As a former Disney Imagineer I can reveal to you that all their rides and movies follow a simple pattern: things are great, then they go awry and finally everything is resolved in bunnies and rainbows (or as the Brazilians say, “We all eat pizza together.”) Befitting that framework here is the story of my Burn Adventure Ride. The usual caveats apply since I am not a medical professional – but I can read and learn the sciences – so just remember that in the trades we teach that hot steel looks just like cold steel. Put in the time to learn for yourself. Be smart and remember as well that doctors started from the beginning. You always want a studious and equipped person at your side!
You know the typical outdoor grilling commercial during the Sportsbowl where some guy squirts lighter fluid into his charcoal BBq to edge it on and it erupts in a fireball? Imagine that in my living room at the fireplace but with Zippo lighter fluid (naphtha). But unlike the commercial, the flame travels up the stream and catches the can on fire in my hand. I start to shake it and blow it out to no avail.
But the naphtha did manage to splash onto my T-shirt which then became a candle wick and burned up my neck. It took me about 40 seconds of wild effort to douse the flames. I was… shocked. What the heck just happened?
Catching my breath I reverted to my training. Calling to my wife I asked for ice packs which to apply directly to my neck. I was running all the military management protocols in my mind while trying to laugh it off to her. Well, she wasn’t buying it and looked at me with deep concern.
Warning: The following photos are graphic, but not overly gruesome.
Here is how I looked 45 minutes after the event. You can see the preference of the flame up the left side of my face. And yeah, that’s not a happy face. A few minutes earlier I had a nice goatee on my chin.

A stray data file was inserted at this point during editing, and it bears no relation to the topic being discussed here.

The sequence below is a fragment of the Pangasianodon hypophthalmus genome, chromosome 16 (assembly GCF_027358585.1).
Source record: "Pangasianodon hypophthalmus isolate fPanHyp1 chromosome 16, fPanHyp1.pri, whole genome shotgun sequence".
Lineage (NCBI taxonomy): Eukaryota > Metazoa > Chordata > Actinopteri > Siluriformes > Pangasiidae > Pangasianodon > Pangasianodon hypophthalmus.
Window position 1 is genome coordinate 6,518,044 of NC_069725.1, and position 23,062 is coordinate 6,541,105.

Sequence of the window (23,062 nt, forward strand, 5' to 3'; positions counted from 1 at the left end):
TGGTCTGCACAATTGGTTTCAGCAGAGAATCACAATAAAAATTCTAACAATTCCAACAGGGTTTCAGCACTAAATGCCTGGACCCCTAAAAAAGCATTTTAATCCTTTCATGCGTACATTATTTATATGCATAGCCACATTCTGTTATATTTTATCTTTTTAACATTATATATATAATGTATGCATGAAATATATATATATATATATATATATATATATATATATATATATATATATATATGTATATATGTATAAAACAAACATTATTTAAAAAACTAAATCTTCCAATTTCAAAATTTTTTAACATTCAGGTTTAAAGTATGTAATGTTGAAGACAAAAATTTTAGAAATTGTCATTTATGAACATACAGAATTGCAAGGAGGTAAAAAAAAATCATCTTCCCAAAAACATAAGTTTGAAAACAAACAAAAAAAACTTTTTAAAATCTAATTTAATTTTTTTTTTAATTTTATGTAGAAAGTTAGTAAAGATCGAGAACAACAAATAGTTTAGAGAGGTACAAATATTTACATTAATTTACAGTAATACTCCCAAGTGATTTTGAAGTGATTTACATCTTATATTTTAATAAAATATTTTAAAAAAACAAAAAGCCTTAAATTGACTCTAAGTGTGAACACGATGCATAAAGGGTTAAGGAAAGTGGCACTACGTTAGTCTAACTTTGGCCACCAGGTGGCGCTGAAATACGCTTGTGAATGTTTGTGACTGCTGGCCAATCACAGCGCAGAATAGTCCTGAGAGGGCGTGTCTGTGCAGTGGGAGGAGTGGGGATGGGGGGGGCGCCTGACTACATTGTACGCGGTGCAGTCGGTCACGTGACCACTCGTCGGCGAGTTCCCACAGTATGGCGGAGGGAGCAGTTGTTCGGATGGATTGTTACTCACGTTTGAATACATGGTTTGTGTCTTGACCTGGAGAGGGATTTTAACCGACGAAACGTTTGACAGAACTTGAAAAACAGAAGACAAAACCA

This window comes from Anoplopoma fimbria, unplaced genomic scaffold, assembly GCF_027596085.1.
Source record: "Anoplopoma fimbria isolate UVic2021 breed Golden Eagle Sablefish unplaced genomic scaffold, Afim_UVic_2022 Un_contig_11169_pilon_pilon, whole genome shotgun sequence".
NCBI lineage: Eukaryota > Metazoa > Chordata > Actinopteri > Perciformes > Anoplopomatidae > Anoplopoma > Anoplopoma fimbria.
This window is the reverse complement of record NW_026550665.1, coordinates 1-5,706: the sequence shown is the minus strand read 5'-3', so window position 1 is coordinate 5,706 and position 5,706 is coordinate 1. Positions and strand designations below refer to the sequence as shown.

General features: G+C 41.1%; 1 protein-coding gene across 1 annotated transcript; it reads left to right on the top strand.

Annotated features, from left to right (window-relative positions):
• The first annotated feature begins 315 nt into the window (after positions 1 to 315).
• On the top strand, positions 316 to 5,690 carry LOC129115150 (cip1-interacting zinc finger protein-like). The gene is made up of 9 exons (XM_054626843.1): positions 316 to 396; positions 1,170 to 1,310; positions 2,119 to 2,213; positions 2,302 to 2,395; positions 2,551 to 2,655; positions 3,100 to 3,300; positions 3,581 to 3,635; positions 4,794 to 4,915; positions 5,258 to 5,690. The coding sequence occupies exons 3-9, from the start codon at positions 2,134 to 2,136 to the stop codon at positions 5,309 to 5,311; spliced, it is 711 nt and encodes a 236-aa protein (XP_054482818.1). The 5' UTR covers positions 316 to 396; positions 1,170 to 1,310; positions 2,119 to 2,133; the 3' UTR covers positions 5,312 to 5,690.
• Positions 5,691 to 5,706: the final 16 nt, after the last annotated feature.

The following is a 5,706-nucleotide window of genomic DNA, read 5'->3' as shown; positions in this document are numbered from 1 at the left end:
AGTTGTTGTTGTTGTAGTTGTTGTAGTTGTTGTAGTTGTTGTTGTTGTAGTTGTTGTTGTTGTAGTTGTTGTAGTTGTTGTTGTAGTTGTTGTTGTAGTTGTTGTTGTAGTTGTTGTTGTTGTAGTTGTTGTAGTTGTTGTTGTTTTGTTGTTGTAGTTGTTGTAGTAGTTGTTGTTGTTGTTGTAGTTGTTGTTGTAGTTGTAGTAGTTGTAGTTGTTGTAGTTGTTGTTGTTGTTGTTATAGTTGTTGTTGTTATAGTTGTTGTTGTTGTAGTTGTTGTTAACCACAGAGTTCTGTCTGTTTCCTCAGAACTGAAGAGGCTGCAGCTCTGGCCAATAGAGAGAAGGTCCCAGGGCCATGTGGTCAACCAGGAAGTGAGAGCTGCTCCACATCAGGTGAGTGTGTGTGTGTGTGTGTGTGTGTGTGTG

Your skin in the largest organ of your body and it prevents the good things from getting in, the right things getting out and regulation of temperature. The world is a hostile place and our bodies are well adapted to managing the panoply of pathogens that see us a resource to exploit. But at around 7% surface compromise I started up on a regimen of Augmentin which is a combination of amoxicillin and clavulanic acid. My goal was to hit things hard to prevent a possible sepsis (blood infection). That was the internal effort plus Naproxen Sodium (Aleve) for the pain on the horizon.
My topical tack was Silvadene (silver sulfadiazene) which I had used 30 years earlier on a chemical burn on my back. So I had it in the med cabinet. Silver is a powerful antimicrobial. I suggest you get a few tubes of it in the 1% concentration.
My neighbor is a retired pharmacist so I rang him to come over and take a peek. He was pretty stoic. “There are some hard 2nd degree burn parts. This will really hurt you when you start healing. And that is good because it means the nerves aren’t dead.”
I awoke in the arms of my wife, looking at the ceiling. After exiting the shower I apparently crashed out three times with low blood pressure. “You also banged your shoulder against the bathtub” which explained a vague pain I felt on my back. Shock had finally hit me. I am quite prescient and I can tell you I never saw it coming.
She called EMS and after they instrumented me the conclusion was… a wry puzzlement. “Silvadene? Augmentin? In stock? Who the heck is this guy?” they asked my wife. At this point I wanted to say that “Well I got rigged up to protect others” but I was shaking uncontrollably and my arrogance did not match the reality of my bodily response. But in my mind… I smiled. She asked if there was anything else a visit to the ER would have done to treat me and one guy replied “Yeah, send you home with a large bill!”
You can be 100% willing to go total Jocko Willink – “Get up, dust off, reload, recalibrate, reengage” – but your body may not respond. I was honestly shocked at my inability to execute that morning. I dunno, maybe it was because I was in my temperature-controlled living room and not a cold forest possibly about to die from enemy gunfire.
Honestly I didn’t know what step two would be other than a) analyze and adapt, and b) execute a protocol to avoid infection while my body unwound this shock and started to repair itself. I messaged a friend who is an ER doc and her unofficial response was “add a tetanus shot.” So I assembled myself and headed to the neighborhood pharmacy for a TDAP. Driving my Rescue Green Jeep was not easy since my neck was starting to scab and I couldn’t easily turn my head.
I had an abdominal gauze pad taped to my neck which I had, ironically, picked up a box of two days before at the local thrift shop. Meant for others but apparently God intended me to go first.